Our beloved Windy City is no more windy than anywhere else in the world and the Canary Islands are not named after canaries. The early Spanish explorers found a lot of wild dogs here and they named the islands after them - think of the root of words like canine and carnivorous. Or the other version is that the original natives here ate dogs. The islands were created by volcanos eons ago and the older ones like Grand Canary are heavily worn and eroded. All the volcanos are pretty quiet these days, there are lots of little earth quakes going on all the time - some beneath the surface of the waves. Although the higher volcano tops tend to gather clouds around them, the islands enjoy over 300 days of sunshine a year. The Canaries have belonged to Spain for centuries but they are 700 miles away - much closer to the coast of Africa at 160 miles. Morocco is the closest neighbor and during bad times in Africa, refugees come over illegally.
Today we visited Grand Canary Island, which has half the population of the islands. You can drive the entire circumference in 35 miles, but we took a tour to the northeast coast that focused on agriculture, which after tourism, is how most folks here earn a living. With bountiful sunshine and fertile ground the only missing ingredient is water. Desalination plants produce 85% of the water on the island and that’s expensive. But we went to a farm that had some natural underground water supply and got the impression that if you poke a stick in the ground, it will start growing. Many tropical fruits and vegetables are grown here and coffee is a small scale money product as well. We tried local mangos, oranges, cheese, wine and coffee and they all were delicious.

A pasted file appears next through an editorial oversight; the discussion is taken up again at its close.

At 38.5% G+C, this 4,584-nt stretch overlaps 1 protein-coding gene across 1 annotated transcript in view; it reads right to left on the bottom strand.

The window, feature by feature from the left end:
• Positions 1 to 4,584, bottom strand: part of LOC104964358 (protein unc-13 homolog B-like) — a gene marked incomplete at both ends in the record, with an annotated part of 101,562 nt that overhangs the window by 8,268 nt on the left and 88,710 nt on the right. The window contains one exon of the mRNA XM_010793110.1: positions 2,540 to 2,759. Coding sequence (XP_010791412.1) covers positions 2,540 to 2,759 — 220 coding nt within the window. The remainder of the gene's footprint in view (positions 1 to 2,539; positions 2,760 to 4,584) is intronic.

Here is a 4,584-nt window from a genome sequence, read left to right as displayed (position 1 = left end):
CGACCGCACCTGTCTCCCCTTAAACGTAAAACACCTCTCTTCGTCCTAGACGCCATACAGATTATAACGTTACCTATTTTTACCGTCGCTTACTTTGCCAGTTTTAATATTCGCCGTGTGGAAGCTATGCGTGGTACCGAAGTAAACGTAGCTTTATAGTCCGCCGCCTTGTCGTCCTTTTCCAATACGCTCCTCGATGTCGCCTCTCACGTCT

Then we went to a little botanical park where a wealthy family had brought new plants to the island from their travels around the world. It seemed a bit ironic to be here in the Canaries looking at plants imported from Mexico, but when you’re a tourist you see what local folks are proud of.
Our last stop was a picturesque fishing village where families congregate for Sunday fish fry. This town had a nice beach if you like laying on volcanic rocks. Its claim to fame was a volcanic formation that looked like a finger pointing up from a closed fist. It was called the “Finger of God” and was the symbol of the town. Five years ago a bad storm swept the finger away, but it was still listed on direction signs all over - a real loss of identity.
The marina near where we are docked was crammed full with sailboats that had many colorful pennants strung from their masts. A race to St. Lucia in the Caribbean is beginning here today. Last year’s winner made it in twelve days. We’ll have to keep an eye out for them as we cross over to the New World ourselves.